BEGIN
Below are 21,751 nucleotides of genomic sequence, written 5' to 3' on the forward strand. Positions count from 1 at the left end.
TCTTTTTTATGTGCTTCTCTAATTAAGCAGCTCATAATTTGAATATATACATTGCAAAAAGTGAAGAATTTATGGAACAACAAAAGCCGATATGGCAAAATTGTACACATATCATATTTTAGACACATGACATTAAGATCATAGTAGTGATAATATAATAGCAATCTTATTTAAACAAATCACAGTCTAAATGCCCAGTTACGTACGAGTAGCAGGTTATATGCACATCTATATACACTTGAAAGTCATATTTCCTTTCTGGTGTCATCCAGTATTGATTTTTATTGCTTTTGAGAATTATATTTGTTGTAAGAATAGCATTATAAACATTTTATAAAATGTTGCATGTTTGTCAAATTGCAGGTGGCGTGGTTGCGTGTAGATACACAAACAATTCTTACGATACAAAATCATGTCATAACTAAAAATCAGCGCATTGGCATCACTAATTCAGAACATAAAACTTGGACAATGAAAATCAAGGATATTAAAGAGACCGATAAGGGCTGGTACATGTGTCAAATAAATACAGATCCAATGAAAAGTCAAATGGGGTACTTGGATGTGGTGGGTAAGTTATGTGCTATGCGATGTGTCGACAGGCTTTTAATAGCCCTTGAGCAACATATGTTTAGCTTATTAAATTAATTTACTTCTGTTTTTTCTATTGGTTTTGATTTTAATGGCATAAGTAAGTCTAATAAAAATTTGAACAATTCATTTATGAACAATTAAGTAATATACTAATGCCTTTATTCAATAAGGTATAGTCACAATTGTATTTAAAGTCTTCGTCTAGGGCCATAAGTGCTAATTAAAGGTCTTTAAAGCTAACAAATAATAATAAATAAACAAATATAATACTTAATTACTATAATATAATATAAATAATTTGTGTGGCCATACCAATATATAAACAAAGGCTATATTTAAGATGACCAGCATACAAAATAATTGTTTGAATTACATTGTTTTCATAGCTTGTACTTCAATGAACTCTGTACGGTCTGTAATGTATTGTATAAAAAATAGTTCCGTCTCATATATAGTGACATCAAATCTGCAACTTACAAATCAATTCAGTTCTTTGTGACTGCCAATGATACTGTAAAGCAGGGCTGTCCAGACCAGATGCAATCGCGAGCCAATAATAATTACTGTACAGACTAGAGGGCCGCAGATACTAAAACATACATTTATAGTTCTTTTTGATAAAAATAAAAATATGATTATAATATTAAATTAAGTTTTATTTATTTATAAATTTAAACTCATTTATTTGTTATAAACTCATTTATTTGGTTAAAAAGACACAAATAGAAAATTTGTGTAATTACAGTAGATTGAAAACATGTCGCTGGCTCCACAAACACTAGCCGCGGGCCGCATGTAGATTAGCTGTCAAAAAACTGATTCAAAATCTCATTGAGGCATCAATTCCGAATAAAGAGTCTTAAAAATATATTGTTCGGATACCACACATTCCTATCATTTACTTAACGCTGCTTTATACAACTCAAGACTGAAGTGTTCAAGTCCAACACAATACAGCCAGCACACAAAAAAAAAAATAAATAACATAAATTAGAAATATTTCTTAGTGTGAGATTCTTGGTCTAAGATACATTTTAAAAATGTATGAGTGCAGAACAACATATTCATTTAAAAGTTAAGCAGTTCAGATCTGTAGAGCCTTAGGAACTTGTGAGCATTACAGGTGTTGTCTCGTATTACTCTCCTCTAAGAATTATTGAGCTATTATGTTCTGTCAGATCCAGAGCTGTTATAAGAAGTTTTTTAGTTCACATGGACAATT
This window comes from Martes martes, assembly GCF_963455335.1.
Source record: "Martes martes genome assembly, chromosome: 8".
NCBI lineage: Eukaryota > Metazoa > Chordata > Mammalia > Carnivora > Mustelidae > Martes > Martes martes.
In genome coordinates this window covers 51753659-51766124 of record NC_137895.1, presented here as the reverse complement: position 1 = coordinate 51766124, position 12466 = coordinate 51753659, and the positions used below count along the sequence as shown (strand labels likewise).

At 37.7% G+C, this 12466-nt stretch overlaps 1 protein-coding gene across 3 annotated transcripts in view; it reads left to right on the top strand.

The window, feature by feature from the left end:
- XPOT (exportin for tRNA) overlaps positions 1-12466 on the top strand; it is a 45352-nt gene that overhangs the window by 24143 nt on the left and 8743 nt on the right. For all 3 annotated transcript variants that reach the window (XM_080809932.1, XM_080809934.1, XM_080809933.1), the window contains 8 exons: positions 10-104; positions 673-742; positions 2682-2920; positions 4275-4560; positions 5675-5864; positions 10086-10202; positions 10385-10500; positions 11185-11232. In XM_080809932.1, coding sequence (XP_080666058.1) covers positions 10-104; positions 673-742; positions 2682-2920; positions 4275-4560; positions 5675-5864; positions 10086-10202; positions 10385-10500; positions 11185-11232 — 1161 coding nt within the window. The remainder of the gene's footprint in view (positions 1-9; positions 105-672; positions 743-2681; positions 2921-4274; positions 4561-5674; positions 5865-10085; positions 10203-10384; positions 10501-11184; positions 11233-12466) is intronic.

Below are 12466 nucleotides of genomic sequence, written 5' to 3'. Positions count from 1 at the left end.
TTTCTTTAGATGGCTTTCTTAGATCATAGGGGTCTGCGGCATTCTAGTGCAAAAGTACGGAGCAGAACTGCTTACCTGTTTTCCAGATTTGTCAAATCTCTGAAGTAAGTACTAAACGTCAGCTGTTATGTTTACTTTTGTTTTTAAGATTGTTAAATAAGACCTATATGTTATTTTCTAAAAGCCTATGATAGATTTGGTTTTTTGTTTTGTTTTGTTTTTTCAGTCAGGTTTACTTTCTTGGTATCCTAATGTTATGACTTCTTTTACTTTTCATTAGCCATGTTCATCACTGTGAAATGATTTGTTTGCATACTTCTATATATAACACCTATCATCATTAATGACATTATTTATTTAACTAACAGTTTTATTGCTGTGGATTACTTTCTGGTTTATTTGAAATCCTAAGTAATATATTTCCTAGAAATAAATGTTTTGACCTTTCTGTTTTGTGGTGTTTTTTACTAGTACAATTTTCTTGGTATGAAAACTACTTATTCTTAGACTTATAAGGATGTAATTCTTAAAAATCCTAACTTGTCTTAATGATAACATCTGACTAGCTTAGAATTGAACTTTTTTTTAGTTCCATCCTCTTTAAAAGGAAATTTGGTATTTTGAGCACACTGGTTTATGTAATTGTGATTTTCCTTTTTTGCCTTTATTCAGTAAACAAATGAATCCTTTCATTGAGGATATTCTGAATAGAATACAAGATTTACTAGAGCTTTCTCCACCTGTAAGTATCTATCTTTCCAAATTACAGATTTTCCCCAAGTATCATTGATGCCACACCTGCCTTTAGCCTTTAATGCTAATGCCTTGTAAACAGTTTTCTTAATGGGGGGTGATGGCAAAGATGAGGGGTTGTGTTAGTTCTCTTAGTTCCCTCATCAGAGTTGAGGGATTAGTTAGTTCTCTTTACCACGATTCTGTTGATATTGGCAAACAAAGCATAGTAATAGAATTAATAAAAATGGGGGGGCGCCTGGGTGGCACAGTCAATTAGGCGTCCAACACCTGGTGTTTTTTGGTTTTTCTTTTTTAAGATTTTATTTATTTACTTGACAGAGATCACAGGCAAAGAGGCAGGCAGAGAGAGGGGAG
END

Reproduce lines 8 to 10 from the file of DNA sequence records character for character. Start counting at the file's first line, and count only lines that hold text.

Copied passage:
The window, feature by feature from the left end:
- XPOT (exportin for tRNA) overlaps positions 1-12466 on the top strand; it is a 45352-nt gene that overhangs the window by 24143 nt on the left and 8743 nt on the right. For all 3 annotated transcript variants that reach the window (XM_080809932.1, XM_080809934.1, XM_080809933.1), the window contains 8 exons: positions 10-104; positions 673-742; positions 2682-2920; positions 4275-4560; positions 5675-5864; positions 10086-10202; positions 10385-10500; positions 11185-11232. In XM_080809932.1, coding sequence (XP_080666058.1) covers positions 10-104; positions 673-742; positions 2682-2920; positions 4275-4560; positions 5675-5864; positions 10086-10202; positions 10385-10500; positions 11185-11232 — 1161 coding nt within the window. The remainder of the gene's footprint in view (positions 1-9; positions 105-672; positions 743-2681; positions 2921-4274; positions 4561-5674; positions 5865-10085; positions 10203-10384; positions 10501-11184; positions 11233-12466) is intronic.

Below are 12466 nucleotides of genomic sequence, written 5' to 3'. Positions count from 1 at the left end.